Says Nasser, “Solidarity between women can change everything.”
This is the true heart of ChildreN of the MountaiN. In telling the story of Essuman and Nuku, inspired by true events, Anany gives us a raw and utterly human examination of how the bond between mother and child, and the bonds of sisterhood between women, can save a child and transform a culture.
As Essuman and her child are sabotaged or saved by her ties to the women around her, and as she struggles against the brutality of men who think only of themselves, she tries to persevere in her love and care for her child. However, to the film’s benefit, the beleaguered protagonist is authentically fallible, and therefore more human. Essuman vacillates between devotion to her child, and a sometimes selfish fear for her own survival and happiness.
Helped by her friend Asantewaa, who is similarly scolded for her inability to conceive, Essuman attempts to heal her son and herself in any way she can. She sees charlatans and Christian priests, village spiritual doctors and modern clinics. She tries to cast off the guilt of bearing a misshapen child by begging forgiveness for the sins she has committed against fellow women. The role of men as allies or as abusers plays a critical role in Essuman’s story, as men hold so much power to be cruel or to be compassionate while facing few cultural consequences.
Ultimately, Essuman’s chances for salvation rely on several generations of women cooperating for the good of one of their own. In helping Essuman, these women braid together the meager strings they cling to in life to create a rope of sisterly strength, which they can use to lift each other out of shame and desperation. No longer reliant upon the cruelty of patriarchy, women and those men who would be their allies climb away from stigma and poverty, and towards education, empathy, and success.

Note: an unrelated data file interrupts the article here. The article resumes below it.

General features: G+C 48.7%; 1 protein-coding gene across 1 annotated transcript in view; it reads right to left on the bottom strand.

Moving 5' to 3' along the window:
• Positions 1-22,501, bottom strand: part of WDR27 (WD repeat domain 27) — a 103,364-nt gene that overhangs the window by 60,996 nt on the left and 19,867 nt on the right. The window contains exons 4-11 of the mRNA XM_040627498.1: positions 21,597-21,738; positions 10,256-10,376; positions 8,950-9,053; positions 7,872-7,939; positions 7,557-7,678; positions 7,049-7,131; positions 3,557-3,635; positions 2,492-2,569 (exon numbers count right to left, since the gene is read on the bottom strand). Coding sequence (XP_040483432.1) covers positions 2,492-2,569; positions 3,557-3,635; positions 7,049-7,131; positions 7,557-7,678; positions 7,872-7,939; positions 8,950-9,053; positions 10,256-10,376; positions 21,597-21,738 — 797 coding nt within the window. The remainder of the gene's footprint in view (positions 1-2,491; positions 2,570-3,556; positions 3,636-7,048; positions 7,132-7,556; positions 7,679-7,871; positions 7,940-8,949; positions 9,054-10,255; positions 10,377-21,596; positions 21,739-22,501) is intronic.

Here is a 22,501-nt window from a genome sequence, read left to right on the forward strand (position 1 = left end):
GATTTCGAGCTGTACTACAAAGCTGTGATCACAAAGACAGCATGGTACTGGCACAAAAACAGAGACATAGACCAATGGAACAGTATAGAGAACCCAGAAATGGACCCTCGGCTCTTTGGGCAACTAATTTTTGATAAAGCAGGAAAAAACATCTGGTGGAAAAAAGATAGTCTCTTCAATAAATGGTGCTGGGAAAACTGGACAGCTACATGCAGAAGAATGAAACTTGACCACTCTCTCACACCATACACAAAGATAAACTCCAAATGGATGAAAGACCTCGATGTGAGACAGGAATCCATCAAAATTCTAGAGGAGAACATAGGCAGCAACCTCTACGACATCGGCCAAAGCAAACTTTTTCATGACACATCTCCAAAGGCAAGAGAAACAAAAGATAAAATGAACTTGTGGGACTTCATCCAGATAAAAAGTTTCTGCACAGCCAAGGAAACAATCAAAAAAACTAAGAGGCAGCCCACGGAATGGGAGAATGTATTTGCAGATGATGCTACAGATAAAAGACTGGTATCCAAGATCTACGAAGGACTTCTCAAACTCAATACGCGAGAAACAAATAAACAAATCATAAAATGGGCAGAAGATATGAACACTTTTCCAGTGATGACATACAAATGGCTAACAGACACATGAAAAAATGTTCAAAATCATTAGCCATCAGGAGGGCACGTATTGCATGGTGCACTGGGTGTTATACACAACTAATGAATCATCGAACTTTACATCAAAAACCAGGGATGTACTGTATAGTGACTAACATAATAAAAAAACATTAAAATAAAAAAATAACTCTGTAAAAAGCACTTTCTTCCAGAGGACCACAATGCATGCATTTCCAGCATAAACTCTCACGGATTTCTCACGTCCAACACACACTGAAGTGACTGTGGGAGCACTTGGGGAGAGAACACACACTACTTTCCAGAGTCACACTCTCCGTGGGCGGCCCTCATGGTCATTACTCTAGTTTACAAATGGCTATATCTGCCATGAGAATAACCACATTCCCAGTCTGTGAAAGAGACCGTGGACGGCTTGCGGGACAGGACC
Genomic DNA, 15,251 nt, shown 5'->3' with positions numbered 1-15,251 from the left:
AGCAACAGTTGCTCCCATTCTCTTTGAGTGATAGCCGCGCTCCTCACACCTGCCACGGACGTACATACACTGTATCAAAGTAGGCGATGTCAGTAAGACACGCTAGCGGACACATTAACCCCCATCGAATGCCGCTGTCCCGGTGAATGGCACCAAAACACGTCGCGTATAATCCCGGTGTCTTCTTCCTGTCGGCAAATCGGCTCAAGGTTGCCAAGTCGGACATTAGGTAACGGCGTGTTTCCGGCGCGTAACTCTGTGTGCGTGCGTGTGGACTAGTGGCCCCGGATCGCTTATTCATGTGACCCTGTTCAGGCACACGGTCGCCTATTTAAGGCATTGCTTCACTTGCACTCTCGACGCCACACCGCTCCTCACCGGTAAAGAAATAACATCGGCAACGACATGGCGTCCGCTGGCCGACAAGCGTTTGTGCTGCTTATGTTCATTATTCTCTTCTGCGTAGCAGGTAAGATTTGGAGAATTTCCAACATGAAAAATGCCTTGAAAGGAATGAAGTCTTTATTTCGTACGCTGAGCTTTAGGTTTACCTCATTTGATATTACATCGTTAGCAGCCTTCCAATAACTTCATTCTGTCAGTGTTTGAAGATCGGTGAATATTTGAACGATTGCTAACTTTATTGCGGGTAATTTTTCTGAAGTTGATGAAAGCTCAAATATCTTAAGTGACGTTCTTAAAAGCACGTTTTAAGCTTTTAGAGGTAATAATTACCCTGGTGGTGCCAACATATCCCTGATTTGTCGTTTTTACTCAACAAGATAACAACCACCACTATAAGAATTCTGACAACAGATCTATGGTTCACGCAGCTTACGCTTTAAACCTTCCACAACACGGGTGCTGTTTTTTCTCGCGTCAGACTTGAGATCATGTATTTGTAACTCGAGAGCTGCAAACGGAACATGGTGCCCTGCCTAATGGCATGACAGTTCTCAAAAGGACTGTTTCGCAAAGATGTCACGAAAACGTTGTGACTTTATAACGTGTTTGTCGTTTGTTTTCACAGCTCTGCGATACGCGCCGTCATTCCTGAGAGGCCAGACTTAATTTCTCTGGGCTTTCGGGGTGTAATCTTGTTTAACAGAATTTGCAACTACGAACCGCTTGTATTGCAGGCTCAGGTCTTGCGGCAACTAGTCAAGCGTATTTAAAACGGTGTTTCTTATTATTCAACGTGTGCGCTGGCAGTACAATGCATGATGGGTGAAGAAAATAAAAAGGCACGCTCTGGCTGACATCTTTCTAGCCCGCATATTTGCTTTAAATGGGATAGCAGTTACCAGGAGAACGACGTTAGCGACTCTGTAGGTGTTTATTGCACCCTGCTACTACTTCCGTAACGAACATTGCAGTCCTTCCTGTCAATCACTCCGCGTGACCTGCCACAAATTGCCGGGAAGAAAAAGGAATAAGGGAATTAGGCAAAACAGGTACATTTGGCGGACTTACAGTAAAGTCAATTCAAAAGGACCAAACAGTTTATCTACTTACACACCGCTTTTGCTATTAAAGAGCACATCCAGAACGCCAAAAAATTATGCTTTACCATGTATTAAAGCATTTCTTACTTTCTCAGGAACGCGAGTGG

“In the Arab world and the African world, there is still sometimes a tendency to marginalize people with special needs,” Jaber says.
This happens all over the world: from Africa to America, people with illnesses, defects, or disabilities are often disparaged as incapable and therefore worthless.
“But this can change,” Jaber emphasizes, telling the story of little Jessica, the child who plays Nuku in the film. Jessica was cast as Nuku with the help of the Graft Foundation, and after completing the film, went on to receive surgery to correct her cleft palate, with the love and support of her parents, and a contribution from Anany’s production company, i60 Productions.
“We’re doing all the PR work on our own, but it’s worth it,” Jaber says.
Jaber is hopeful that success stories like Jessica’s will become more common in the years to come, but stresses that organizations like the Graft Foundation are made successful by the strength of parents and communities.
In empowering women, an entire culture can learn to value and love those who are marginalized and have the least resources and abilities–those like Jessica, Nuku, and Essuman–not for what they can produce, but for the inherent value of their humanity.
“I mean it’s already happening; look at what you ladies are doing with Muslim Girl. You are a band of women coming together and changing society’s perception of Islam. It’s a different context, a different delivery, but the same outcome,” Jaber says excitedly.
“Solidarity between women can change everything,” he reiterates.
To follow this film, check out their Indiegogo page, Facebook page, and recent press.
ChildreN of the MountaiN is currently crowdfunding to cover final post-production costs, assistance with press sales and initiatives, and film festival expenses.